Given these requirements from the Strategic Nuclear Command, it would be upto the scientists to determine whether or not they can fulfill these requirements. Hopefully these retired scientists do not believe that either the nuclear doctrine is flawed or the Strategic Nuclear Command does not know its mathematics. As far as the design and fabrication of nuclear weapons are concerned, the DRDO/DAE joint press release of May 17, 1998 said that, “The tests conducted during May 11-13, 1998 have provided critical data for the validation of our capability in the design of nuclear weapons of different yields for different applications and different delivery systems. These tests have significantly enhanced our capability in computer simulation of new designs and taken us to the stage of sub-critical experiments in the future, if considered necessary.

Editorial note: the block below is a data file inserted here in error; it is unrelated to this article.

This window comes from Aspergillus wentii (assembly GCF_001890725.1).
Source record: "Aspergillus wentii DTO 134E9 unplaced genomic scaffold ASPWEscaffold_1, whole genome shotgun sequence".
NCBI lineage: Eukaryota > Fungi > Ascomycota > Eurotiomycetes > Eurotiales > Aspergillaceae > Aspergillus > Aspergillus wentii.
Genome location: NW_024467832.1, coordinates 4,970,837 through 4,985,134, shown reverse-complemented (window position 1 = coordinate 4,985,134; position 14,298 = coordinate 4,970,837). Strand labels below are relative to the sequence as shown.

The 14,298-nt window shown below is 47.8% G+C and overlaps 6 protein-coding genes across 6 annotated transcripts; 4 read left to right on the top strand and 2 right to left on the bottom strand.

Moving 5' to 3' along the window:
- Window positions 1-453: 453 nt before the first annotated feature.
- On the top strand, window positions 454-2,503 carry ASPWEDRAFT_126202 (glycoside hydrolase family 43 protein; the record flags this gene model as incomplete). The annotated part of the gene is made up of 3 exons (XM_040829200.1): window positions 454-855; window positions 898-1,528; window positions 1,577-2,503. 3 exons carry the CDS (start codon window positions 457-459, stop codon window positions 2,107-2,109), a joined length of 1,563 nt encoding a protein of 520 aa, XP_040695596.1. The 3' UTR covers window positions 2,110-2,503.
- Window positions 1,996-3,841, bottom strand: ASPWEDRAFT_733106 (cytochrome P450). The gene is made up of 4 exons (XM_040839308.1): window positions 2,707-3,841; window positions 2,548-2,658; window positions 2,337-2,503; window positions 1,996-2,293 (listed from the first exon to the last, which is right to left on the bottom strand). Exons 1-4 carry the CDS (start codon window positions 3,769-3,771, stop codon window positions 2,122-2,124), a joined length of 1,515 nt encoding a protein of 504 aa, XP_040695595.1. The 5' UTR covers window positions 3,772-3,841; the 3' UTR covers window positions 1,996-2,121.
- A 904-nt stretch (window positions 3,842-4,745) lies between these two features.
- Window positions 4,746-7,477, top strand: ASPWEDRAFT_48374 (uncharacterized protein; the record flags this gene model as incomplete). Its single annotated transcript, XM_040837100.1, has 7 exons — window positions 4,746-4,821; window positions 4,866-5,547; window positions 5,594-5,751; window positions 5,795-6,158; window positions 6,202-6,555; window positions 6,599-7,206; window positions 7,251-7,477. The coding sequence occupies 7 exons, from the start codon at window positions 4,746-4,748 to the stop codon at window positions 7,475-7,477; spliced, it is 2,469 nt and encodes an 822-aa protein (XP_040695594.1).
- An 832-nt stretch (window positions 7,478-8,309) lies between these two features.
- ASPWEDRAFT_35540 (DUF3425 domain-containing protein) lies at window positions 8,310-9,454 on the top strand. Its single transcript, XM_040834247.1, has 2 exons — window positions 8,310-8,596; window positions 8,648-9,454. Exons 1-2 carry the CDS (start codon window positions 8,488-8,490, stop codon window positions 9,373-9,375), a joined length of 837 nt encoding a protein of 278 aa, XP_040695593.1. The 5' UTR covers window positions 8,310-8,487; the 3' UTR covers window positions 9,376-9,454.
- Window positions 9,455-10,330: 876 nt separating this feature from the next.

Presumably the retired scientists as a group - although some individual scientists have expressed such doubts - do not question either the veracity of this statement or the capacity and capability of the current stream of nuclear scientists’ to carry out their tasks. If they do, they ought to come out openly and state that they do not have confidence in the capability of our weapon designers to satisfy the needs of the Strategic Nuclear Command, assuming of course that they are aware of these needs. If on the other hand, they feel that the design and fabrication capabilities are there but not enough fissile material, they ought to express these concerns openly. However, even in that case nothing in the proposed agreement would compromise our capability to produce fissile material to fulfill our strategic goals.